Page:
On the day of the shootings, Sue was getting up when she heard Dylan run down their stairs and open the front door.  Surprised at how early he was up, she shouted his name, but he just replied, ‘Bye’ and shut the door behind him. She was unsettled by this:

There had been an edge to Dylan’s voice in that single word I’d never heard before – a sneer, almost, as if he’d been caught in the middle of a fight with someone.

But later in the morning when she heard about the shooting going on at her son’s high school, her first thought was, “Is Dylan safe?” When, however, she realised that her son was in some way involved in the shooting, she prayed that he would die before he hurt anyone else further.

Sue Klebold had no idea her son was as depressed as he was, so far gone down a black hole that he wanted to commit suicide and, along the way, harm others.This is what the author was faced with – the truth that she had raised a child who could be responsible for such horror and that she had not known something was wrong. This anguish runs as a thread throughout the book: the shame, the questioning, the probing,  the trying to understand; and along with this, the deep deep love she has for her child and the grief of losing him to suicide.

Much of the book, therefore, is looking back on Dylan’s life and at how she and her husband brought up their children (there is an older son). The thing is that their lives were pretty normal – loving, attentive parents with kids who achieved at school, ‘nice’ kids. Kids like you and I have. There are photos of a sweet toddler, one of family groups, another of an awkward tween. A photo of him with his prom date, just days before the shootings. She was a typical suburban mother who had two boys who grew into teenagers and, like many teenagers, they both got into a bit of trouble. She thought Dylan’s issues were caused by typical hormonal teenage angst.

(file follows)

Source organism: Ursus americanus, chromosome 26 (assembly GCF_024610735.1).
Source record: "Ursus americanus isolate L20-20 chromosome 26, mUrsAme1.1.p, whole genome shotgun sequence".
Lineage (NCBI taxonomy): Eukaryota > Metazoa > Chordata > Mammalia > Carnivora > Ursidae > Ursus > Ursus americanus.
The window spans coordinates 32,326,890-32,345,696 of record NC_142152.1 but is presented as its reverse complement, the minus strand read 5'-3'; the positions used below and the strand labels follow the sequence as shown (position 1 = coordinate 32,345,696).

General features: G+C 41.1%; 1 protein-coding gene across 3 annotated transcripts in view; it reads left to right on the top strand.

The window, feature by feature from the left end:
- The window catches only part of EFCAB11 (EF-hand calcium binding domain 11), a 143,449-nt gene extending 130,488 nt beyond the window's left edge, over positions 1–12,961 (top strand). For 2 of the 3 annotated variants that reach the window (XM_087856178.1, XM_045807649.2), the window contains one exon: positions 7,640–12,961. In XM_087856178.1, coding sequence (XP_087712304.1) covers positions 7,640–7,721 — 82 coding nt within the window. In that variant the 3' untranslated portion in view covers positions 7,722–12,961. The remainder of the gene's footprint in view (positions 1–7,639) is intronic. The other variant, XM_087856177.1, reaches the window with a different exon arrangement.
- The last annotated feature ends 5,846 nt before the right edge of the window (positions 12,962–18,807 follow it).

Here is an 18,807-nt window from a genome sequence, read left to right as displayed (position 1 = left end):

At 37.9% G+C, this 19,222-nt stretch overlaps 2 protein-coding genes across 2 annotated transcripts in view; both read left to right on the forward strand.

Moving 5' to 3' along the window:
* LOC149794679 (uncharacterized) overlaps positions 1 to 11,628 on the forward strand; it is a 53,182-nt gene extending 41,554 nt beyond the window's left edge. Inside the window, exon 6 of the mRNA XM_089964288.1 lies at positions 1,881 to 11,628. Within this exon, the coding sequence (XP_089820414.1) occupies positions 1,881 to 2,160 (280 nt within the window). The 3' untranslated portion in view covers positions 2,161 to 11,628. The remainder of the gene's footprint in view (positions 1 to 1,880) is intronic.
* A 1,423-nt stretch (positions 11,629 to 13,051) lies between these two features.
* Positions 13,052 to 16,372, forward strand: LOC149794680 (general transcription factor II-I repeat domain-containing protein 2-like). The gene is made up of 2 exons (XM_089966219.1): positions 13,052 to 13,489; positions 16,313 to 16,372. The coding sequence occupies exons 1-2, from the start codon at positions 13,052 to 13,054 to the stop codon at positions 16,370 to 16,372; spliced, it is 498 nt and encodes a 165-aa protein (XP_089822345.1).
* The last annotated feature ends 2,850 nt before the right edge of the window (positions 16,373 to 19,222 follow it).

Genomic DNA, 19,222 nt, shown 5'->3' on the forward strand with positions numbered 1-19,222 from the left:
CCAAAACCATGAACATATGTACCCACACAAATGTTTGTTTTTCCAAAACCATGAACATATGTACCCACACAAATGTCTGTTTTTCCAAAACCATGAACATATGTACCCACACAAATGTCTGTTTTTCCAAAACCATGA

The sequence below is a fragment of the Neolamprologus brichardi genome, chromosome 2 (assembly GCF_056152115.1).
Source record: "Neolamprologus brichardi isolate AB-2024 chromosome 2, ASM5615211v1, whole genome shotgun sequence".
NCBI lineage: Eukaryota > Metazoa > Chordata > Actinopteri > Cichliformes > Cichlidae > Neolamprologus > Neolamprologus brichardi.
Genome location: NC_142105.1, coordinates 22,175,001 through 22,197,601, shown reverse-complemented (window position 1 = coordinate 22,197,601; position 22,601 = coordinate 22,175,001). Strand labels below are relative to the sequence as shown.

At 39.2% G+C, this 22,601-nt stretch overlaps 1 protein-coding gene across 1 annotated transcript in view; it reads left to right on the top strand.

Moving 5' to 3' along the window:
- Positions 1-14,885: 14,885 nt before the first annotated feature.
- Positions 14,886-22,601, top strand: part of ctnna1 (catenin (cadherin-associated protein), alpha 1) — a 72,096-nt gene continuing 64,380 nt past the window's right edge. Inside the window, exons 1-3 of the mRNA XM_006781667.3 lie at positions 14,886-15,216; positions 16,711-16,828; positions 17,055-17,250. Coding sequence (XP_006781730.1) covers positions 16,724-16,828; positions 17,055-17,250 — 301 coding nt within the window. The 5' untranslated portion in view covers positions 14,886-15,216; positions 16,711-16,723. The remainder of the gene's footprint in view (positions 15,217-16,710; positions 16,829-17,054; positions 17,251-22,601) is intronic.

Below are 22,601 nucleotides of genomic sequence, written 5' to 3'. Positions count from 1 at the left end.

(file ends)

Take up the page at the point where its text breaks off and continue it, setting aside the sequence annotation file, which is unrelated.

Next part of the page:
This is an incredibly honest book. Sue Klebold never makes up excuses for herself or for her son; she acknowledges that she missed signs that Dylan was unhappy or depressed.  He was sometimes sullen and withdrawn, he got suspended from school for breaking into students’ lockers, he wrote an essay that disturbed the teacher enough to talk to the Klebolds about it. Sue and her husband put it down to his being a teenager – Dylan had friends, he was socialising, he was chatting over the dinner table; he seemed ‘normal’.

Yet when the Klebolds were shown the evidence that police had collected, she was shocked and profoundly shaken to learn the reality of her son’s inner world. His journals were full of rambling, sometimes incoherent, sentences that reflected a deep depression and a wish to die. He had stashed guns in his room. He and Eric had made videos before the massacre – known as The Basement Tapes – and in them she saw a son she had never ever known.

He and Eric were preposterous, posturing, given a performance for each other and their invisible audience. I had never seen that expression of sneering superiority on Dylan’s face. My mouth gaped open when I heard the language they were using – abominable, hate-filled, racist, derogatory words, words never heard or spoken in our home.

From one of the videos

After all his ugly ranting, by the end of the tape, surrounded by their weaponry, Dylan’s last words were: ‘Just know I’m going to a better place. I didn’t like life too much…

The one interpretation that she clings onto throughout the book and examines closely in relation to Dylan is that he was depressed and suicidal, not psychotic or evil. As one the FBI’s psychologists put it: ‘I believe Eric went to school to kill people and didn’t care if he died, while Dylan wanted to die and didn’t care if others died as well.‘ Another expert told her that it was not her fault that she had not picked up on Dylan’s depression because he had hidden it to incredibly well.

This was an emotional read, and sometimes a difficult one, yet I could not help but sympathise with Sue Klebold. Any mother could relate to some of what she says, and to the depth of her grief. She never excused what Dylan did, but tried to understand it and down the line became very involved in helping parents with children who had committed suicide or tried to commit suicide. I would recommend this book for parents of teenage children – not to scare them, but to make them aware of  what might being going on in their children’s lives, and to seek help as soon as possible.